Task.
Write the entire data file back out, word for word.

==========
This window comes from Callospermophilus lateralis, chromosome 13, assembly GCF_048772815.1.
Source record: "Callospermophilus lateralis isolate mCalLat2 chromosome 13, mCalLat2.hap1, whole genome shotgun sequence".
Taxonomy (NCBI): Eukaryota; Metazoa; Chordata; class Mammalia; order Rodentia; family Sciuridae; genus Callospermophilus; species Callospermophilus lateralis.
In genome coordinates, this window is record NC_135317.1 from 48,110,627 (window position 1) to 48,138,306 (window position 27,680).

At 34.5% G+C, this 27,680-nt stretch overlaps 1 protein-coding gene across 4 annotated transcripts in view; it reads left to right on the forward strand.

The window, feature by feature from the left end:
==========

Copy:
This window comes from Callospermophilus lateralis, chromosome 13, assembly GCF_048772815.1.
Source record: "Callospermophilus lateralis isolate mCalLat2 chromosome 13, mCalLat2.hap1, whole genome shotgun sequence".
Taxonomy (NCBI): Eukaryota; Metazoa; Chordata; class Mammalia; order Rodentia; family Sciuridae; genus Callospermophilus; species Callospermophilus lateralis.
In genome coordinates, this window is record NC_135317.1 from 48,110,627 (window position 1) to 48,138,306 (window position 27,680).

At 34.5% G+C, this 27,680-nt stretch overlaps 1 protein-coding gene across 4 annotated transcripts in view; it reads left to right on the forward strand.

The window, feature by feature from the left end: